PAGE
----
The Commonwealth of Virginia considers reckless driving to be a very serious traffic violation. This includes both willful and neglectful driving behaviors. Anyone that unsafely operates a vehicle that could result in personal or property damage may be charged with reckless driving. Driving over 80 MPH or 20 MPH above the posted speed limit is also considered reckless driving. Drivers found guilty of reckless driver will face monetary fines, driver license citations and license or driving suspensions.
Reckless driving also applies to specific driving situations and driver reactions, such as passing a stopped bus or moving emergency vehicle with lights and siren on. Racing, improper passing and driving with faulty brakes all fall under Virginia’s reckless driving law. A licensed and qualified traffic defense attorney can protect your rights while helping you navigate the complex legal system. Depending on the unique circumstances of your case, a traffic defense lawyer may be able to have your charges lessened or in some cases, dropped entirely.
What is Reckless Driving?
Virginia legislature defines reckless driving as the act of operating a motor vehicle in a way that risks the lives or properties of others and yourself. A reckless driving violation in Virginia can be cited for different, unsafe driving actions. This includes both willful actions and negligent failures on the part of the driver. Anyone who has received a reckless driving ticket should familiarize themselves with Virginia’s traffic laws, which are discussed below.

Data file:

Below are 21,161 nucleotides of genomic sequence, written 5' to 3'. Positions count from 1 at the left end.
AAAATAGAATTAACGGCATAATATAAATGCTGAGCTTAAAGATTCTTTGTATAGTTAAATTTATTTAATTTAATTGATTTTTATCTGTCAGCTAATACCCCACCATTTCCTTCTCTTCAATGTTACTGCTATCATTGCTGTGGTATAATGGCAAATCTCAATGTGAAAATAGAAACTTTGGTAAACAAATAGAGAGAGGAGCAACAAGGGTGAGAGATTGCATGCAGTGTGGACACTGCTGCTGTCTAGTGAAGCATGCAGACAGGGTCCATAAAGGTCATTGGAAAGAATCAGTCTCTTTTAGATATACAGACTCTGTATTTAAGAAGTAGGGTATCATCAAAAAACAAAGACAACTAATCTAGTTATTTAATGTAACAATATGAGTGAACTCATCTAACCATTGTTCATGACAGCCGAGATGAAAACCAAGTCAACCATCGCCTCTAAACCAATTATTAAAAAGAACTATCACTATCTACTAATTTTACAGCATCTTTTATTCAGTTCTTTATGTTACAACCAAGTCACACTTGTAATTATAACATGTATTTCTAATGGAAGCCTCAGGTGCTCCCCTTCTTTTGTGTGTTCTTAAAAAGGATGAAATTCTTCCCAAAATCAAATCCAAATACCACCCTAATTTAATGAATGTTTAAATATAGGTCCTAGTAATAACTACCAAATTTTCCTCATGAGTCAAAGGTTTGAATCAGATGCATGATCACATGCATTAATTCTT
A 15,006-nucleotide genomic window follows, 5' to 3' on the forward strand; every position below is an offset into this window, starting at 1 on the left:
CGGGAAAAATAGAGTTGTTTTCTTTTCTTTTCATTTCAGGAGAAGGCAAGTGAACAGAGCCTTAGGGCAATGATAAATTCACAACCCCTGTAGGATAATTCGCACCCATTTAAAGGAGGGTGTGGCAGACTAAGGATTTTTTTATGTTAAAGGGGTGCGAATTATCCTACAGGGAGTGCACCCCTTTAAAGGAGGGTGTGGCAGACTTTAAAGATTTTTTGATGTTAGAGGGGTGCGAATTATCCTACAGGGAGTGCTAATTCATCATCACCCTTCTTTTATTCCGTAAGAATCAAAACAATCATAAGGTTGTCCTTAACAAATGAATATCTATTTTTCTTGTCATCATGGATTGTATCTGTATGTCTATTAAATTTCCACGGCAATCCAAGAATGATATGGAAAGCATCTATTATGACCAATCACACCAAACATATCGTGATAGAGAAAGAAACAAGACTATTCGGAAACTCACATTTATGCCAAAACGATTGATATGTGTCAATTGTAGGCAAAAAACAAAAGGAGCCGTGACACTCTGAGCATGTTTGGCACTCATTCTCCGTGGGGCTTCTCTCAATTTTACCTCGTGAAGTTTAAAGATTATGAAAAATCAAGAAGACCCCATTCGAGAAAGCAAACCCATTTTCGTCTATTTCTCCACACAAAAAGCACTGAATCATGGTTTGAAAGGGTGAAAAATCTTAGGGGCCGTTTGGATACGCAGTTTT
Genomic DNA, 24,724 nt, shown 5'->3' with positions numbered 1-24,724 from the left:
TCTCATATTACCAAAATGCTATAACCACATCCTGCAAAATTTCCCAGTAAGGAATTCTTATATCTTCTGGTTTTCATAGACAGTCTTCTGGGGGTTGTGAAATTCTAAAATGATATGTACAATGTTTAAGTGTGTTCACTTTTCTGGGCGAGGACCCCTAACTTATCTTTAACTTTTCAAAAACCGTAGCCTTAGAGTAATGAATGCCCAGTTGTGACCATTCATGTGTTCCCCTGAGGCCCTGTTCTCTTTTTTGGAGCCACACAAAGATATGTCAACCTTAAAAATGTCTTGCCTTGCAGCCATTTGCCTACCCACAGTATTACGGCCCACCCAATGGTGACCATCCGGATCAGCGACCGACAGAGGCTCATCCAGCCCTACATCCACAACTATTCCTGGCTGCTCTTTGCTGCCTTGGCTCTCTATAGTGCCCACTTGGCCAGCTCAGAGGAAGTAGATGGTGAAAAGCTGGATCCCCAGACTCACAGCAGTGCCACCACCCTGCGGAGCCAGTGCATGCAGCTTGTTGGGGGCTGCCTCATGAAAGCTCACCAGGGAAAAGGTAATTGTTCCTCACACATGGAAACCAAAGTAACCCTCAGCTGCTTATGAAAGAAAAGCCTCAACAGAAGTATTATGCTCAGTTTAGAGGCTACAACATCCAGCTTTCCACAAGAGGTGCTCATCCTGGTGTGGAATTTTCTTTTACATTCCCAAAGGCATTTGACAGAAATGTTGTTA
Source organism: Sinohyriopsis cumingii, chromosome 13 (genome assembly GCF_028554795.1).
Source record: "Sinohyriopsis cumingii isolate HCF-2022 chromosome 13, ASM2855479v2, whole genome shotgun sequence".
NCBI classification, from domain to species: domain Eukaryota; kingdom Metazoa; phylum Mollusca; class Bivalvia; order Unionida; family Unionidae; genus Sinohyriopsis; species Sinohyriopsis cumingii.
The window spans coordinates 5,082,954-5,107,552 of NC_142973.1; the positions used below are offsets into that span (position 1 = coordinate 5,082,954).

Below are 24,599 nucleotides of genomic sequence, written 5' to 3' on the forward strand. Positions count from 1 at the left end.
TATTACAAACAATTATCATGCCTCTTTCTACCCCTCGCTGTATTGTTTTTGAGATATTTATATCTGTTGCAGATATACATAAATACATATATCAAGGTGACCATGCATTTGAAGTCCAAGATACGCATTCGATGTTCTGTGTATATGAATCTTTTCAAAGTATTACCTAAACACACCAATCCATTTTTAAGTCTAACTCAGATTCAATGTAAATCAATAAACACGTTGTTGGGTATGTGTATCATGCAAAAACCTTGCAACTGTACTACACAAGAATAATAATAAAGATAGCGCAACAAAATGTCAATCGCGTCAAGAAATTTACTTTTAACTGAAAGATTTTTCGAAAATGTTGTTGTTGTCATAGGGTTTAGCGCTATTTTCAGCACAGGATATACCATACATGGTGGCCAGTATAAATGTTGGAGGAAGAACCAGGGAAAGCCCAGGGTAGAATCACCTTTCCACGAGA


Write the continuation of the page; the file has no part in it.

How is Speeding related to Reckless Driving?
The leading basis for a reckless driving citation is exceeding the speed limit. In Virginia, anyone driving over 80 MPH is considered to be driving recklessly. In addition to this, anyone who exceeds the posted speed limit by 20 MPH can also be charged with reckless driving. Keep in mind that the highest posted speed limit in Virginia 65 MPH. Therefore, anyone driving at 81 MPH in a 65 MPH zone is technically guilty of reckless endangerment. Anyone driving over 85 MPH will likely have their license suspended. Anyone driving over 100 MPH will also face possible jail time. Law enforcement officers can also use their discretion to determine if you were driving recklessly fast.
What are the Possible Fines and Penalties?
The drivers’ specific reckless driving incident will determine the exact fine or penalty amount. Previous circumstances, such as repeat offenses or a poor driving history, can increase the penalty severity. Since the strictest penalties aren’t always enforced, a Virginia traffic defense attorney can help to reduce the charges. Some of the most severe reckless driving penalties include:
- Possible fines of up to $2,500
- A 6-Point violation cited on your driver’s license
- License suspension for up to 6 months (for residents of VA)
- Driving suspension in Virginia for up to 6 months (for out-of-state drivers)
State DMVs regularly communicate with each other concerning license suspensions. As a result, your license may be suspended by your home state DMV after your reckless driving conviction in Virginia. For full information on Virginia Reckless Driving penalties, visit: